In collaboration with AstraZeneca and Janssen Research & Development, LLC, NCATS is seeking applications through its NIH-Industry Partnerships initiative to explore new treatments for patients, using existing experimental drugs or biologics. NCATS plans to commit an estimated $6 million to fund six to 10 awards to support partnerships between the pharmaceutical companies and the biomedical research community by making a selection of industry assets available to test ideas for new therapeutic uses. NIH’s National Institute of Dental and Craniofacial Research also is participating in these new opportunities.
Through the NIH-Industry Partnerships initiative, which is part of NCATS’ Discovering New Therapeutic Uses for Existing Molecules (New Therapeutic Uses) program, the Center supports and advances research on a wide range of common and neglected diseases, from lymphangioleiomyomatosis (LAM) to diabetes.
Interested researchers are asked to submit a letter of intent by March 17, 2017, and pre-applications are due April 17, 2017.
“At Janssen, we believe in the power of public-private collaboration and are very pleased to participate in the New Therapeutics Uses program to maximize the potential of pharmaceutical compounds and ultimately to help improve public health,” said Husseini K. Manji, M.D., global therapeutic head for neuroscience at Janssen Research & Development, LLC.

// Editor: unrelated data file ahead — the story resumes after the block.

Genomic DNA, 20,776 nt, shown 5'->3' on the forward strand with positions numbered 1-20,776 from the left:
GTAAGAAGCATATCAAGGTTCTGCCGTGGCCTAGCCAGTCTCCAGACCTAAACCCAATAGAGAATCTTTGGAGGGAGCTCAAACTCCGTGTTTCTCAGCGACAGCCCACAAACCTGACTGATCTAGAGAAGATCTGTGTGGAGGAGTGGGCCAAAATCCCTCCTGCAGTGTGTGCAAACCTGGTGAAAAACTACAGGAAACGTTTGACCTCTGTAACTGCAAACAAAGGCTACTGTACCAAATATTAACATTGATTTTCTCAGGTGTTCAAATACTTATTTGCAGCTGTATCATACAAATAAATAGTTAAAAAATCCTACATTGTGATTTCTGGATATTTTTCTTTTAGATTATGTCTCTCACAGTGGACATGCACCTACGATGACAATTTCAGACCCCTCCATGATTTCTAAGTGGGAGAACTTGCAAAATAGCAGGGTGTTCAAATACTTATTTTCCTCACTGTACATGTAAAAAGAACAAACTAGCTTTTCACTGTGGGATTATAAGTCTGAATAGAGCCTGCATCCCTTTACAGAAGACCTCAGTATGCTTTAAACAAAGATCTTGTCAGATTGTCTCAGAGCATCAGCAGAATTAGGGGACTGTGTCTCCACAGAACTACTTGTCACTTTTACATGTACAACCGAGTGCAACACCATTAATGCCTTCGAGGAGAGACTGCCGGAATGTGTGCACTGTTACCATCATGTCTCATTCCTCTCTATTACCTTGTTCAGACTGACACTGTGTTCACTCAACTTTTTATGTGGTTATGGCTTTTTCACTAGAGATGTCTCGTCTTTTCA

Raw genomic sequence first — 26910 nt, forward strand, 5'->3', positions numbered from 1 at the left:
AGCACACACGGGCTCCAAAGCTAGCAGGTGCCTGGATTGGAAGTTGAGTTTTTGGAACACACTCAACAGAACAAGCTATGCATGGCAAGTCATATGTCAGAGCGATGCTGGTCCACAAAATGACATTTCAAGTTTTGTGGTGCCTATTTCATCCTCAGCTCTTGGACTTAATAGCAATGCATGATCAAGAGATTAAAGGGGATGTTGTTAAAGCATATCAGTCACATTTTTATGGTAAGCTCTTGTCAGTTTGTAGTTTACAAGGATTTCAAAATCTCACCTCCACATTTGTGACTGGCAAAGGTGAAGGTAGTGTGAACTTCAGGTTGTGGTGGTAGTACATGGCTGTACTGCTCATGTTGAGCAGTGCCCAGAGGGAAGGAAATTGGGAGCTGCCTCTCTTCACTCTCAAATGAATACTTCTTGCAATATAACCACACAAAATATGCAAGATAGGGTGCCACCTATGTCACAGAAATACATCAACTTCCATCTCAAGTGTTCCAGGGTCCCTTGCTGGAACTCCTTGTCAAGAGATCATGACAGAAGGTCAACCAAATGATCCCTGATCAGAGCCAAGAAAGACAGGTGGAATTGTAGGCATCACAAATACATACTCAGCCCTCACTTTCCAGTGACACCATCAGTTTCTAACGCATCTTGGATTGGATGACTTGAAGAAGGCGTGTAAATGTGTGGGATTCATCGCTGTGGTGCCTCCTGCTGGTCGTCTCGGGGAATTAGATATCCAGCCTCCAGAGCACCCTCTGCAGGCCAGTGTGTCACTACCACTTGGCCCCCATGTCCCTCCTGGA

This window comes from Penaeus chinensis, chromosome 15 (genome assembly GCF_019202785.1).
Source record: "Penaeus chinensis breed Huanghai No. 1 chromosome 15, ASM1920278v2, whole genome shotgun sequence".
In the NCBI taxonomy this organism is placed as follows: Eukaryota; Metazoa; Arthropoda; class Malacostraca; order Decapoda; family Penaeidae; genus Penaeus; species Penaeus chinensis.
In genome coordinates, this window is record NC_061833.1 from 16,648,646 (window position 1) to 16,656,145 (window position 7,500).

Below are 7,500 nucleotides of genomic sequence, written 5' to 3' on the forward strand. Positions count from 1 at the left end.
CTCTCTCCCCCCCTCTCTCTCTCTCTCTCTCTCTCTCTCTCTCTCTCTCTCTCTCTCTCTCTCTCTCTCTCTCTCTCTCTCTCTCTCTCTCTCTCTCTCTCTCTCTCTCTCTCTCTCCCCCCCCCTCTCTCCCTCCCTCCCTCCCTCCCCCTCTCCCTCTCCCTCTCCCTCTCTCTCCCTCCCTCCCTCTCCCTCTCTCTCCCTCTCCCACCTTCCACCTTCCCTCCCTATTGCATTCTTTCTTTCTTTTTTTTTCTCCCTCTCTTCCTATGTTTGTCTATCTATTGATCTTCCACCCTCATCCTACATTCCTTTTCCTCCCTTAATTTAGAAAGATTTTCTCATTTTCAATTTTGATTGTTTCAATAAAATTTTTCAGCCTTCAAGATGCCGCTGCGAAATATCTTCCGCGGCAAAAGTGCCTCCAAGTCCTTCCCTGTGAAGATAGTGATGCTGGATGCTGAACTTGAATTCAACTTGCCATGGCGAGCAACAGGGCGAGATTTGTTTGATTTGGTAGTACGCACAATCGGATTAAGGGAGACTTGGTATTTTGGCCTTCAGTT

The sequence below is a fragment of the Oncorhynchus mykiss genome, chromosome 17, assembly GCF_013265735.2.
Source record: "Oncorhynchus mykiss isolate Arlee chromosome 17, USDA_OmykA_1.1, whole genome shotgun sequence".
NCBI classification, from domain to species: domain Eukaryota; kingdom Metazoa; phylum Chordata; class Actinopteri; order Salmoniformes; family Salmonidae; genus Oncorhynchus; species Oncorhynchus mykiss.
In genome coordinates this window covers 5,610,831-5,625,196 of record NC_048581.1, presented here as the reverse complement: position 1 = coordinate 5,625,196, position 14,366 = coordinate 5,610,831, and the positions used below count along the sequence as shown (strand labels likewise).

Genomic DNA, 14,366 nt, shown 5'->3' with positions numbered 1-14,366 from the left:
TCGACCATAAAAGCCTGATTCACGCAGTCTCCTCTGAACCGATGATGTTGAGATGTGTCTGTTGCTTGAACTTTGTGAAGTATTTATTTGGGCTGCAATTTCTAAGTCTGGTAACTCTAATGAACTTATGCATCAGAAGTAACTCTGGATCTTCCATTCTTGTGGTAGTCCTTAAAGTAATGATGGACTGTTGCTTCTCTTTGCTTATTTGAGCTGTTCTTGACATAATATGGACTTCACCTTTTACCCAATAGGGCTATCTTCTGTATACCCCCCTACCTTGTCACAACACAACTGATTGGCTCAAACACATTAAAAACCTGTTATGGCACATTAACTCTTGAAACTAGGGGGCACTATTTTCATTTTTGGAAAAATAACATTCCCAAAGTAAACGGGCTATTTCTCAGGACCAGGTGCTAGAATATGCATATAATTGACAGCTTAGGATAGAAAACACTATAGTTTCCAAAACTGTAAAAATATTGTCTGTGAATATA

NCATS designed New Therapeutic Uses to foster approaches that improve the translational research process and accelerate the pace at which discoveries are turned into new preventions, treatments and cures for human diseases. A novel drug can take about 14 years and more than $1 billion to develop, with a failure rate exceeding 95 percent. This failure rate means there are many partially developed therapeutic assets that have already been clinically tested. These assets have cleared several key steps along the development path, thereby providing scientists with a strong starting point for contributing their expertise and, ultimately, accelerating the pace of therapeutics development.
During the pilot phase of New Therapeutic Uses, NCATS tested the utility of its newly created template agreements, which proved to be effective in facilitating negotiations, enabling the research to begin more quickly. The template agreements reduced the time required to establish collaborations between industry and academia to as few as three months from the more typical nine months to one year.
“AstraZeneca is pleased to continue its participation in the pioneering NCATS’ New Therapeutic Uses program,” said Craig D. Wegner, Ph.D., head of the Boston Emerging Innovations Unit at AstraZeneca’s Innovative Medicines & Early Development Biotech Unit. “Connecting academic researchers with industry compounds and scientists has the potential to advance medical research in the pursuit of novel therapies that might otherwise go unexplored.”
Posted February 2017